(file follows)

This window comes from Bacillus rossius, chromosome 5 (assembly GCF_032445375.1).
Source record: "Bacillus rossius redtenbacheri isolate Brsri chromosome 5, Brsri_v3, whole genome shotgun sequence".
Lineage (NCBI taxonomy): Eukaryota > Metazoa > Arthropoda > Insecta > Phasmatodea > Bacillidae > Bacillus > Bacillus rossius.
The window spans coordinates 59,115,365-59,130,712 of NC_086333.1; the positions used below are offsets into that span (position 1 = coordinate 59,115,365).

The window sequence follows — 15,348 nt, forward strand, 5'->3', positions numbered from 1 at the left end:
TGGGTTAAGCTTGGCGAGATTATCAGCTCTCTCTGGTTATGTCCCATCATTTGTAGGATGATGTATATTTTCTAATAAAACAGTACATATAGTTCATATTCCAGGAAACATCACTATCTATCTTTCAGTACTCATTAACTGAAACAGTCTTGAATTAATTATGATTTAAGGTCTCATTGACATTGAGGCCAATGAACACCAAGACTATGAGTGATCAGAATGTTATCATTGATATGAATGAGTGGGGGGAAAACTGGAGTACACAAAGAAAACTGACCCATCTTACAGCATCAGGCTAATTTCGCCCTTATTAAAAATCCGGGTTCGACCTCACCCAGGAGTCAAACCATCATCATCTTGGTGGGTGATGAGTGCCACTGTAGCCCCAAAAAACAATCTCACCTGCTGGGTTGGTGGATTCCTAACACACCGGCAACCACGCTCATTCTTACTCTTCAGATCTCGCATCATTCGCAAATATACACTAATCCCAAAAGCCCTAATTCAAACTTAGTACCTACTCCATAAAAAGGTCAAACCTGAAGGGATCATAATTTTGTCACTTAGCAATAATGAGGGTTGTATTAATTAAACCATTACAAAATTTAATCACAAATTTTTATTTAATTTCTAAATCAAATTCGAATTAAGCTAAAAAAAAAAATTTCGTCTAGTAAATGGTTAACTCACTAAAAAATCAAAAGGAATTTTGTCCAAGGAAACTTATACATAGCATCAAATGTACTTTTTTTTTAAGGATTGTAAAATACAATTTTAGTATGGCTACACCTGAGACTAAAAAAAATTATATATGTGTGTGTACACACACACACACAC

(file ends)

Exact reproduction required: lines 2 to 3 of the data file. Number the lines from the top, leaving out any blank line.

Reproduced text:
Source record: "Bacillus rossius redtenbacheri isolate Brsri chromosome 5, Brsri_v3, whole genome shotgun sequence".
Lineage (NCBI taxonomy): Eukaryota > Metazoa > Arthropoda > Insecta > Phasmatodea > Bacillidae > Bacillus > Bacillus rossius.